The stronger and more fortunate must step up to the challenge and lead by example. That challenge is addressed to our senior politicians, senior civil servants, leaders in business and senior management in semi-State companies. Also to senior members of the professions including law, banking, accountancy, medicine, insurance, property development and investment, construction, valuation/surveying etc. We must reduce the differentials in earnings between people at the top and people at the bottom of income scales in Ireland.

Similarly, there were undeniable factors surrounding the reckless lending of the Irish banking sector over a four- to five-year period up to 2008. The outcome of what could be seen as something of a credit cocaine surge was an unprecedented financial meltdown in September 2008. Regrettably, the Government, its advisers and others failed to acknowledge the true scale of the reckless lending.

The fact that embedded loan losses in the original €77 billion National Asset Management Agency (Nama) loan listings were not €23 billion, as the Government had insisted when bringing forward the Nama project for enactment, but rather approximately €45 billion, sat uncomfortably with Government. They chose to deny reality. That denial has proved disastrous.

In September 2008, the Government walked us into what has turned out to be the unimaginably costly consequences of the extensive two years’ blanket guarantee for all the liabilities of the banks. We know there was no need to introduce a guarantee other than for deposits, including inter-bank deposits, on that occasion.

As a direct result of the Government’s ill-judged Nama strategy, we have the ECB-IMF bailout.

It was patently obvious last week was the time for us to say “No” – unless there was built into the deal a writedown of €60 billion on the €130 billion lent by the ECB to the banks.

A writedown of this magnitude should have been insisted upon for the following reasons.

From September/October 2008 to June 2009, the ECB had advanced over €35 billion emergency liquidity loans to Irish banks.

The ECB had hoped to have got this back by now but it didn’t because the improvement to the liquidity the Government had told us was going to happen as a result of Nama didn’t happen. So the banks had to retain the emergency €35 billion. In addition, when the transfer of bad loans from the banks to Nama started, loan losses were far higher than expected. The banks, especially Anglo and Irish Nationwide, needed huge recapitalisation and this resulted in further loan advances, probably in the order of €30 billion, from the ECB.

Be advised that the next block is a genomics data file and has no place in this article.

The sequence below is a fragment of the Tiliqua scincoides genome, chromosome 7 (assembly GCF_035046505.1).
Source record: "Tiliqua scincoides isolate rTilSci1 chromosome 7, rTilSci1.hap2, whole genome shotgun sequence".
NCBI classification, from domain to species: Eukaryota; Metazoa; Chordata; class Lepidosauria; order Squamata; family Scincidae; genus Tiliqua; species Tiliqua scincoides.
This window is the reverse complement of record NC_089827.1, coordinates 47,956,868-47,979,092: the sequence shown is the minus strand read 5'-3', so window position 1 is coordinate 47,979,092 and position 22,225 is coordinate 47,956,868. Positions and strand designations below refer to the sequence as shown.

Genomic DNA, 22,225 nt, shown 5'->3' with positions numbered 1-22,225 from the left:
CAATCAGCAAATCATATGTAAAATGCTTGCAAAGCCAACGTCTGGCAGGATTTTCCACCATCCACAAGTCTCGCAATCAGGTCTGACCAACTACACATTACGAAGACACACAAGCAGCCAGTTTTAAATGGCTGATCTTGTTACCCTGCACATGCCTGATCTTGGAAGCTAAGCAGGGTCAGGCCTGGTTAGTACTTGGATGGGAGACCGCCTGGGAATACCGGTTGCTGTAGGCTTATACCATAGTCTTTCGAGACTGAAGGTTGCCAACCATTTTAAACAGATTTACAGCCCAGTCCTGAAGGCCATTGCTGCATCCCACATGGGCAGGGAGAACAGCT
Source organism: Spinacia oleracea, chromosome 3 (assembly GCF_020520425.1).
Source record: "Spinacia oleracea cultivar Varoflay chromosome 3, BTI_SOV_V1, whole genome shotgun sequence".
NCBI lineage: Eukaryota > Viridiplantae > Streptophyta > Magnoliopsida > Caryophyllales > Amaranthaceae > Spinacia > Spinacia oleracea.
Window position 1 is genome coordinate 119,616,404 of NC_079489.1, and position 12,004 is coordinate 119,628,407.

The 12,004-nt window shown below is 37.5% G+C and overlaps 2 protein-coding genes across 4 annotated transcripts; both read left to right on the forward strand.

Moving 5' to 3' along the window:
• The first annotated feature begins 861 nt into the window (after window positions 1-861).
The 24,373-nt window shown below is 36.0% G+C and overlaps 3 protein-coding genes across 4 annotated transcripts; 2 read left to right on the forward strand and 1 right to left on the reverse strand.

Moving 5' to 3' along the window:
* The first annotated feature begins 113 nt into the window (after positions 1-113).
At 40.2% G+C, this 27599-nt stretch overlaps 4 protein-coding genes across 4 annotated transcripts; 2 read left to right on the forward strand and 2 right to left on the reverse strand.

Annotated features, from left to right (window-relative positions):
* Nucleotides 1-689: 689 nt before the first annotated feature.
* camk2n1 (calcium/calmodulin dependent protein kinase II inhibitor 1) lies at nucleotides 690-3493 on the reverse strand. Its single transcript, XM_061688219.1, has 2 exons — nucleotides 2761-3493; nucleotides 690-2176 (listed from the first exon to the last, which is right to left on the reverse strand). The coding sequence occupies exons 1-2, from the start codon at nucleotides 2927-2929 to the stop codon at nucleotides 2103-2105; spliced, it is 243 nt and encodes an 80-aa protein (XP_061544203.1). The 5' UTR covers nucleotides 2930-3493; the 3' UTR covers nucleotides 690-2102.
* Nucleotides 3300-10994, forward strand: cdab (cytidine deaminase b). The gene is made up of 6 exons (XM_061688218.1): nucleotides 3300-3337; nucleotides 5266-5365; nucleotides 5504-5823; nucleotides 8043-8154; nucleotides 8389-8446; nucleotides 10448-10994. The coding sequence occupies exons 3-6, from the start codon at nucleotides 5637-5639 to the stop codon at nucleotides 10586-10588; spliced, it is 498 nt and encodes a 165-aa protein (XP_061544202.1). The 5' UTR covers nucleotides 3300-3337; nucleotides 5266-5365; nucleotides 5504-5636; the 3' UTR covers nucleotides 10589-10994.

Finally, the markets lost faith in Ireland mainly because the Government’s bank loss estimates have been appallingly bad.

On September 30th, 2010, Minister for Finance Brian Lenihan announced “finality” of bank losses at €50 billion. However, reliable counter-estimates of Nama-type loan losses are now totalling €66 billion, excluding losses for mortgages, personal lending, and the small-to-medium enterprise sector.

Add to this independent estimates of anticipated mortgage and personal loan losses of €25 billion. Taken together, the total estimated loan losses in the banks amount to €91 billion.

Because of rating agency downgradings and market volatility in recent weeks and months, the banks borrowed further from the ECB and also from our own Central Bank. The net result was that the ECB woke up alarmed to find that instead of its initial advances of about €35 billion to Irish banks in the first half of 2009 being reduced following a stabilisation of the banking sector, quite the opposite happened.

That’s why the ECB is now staring at a whopping total of €130 billion loans advanced to the Irish banks, including the €60 billion which it lent enabling them to redeem senior bondholders.

And that’s why the overarching duty for Ireland’s negotiators was to present those indisputable facts assertively to the ECB, demonstrating how the ECB itself contributed directly to the problem for which it was now forcing Ireland to pay.

Peter Mathews is a former banker now working as a banking sector analyst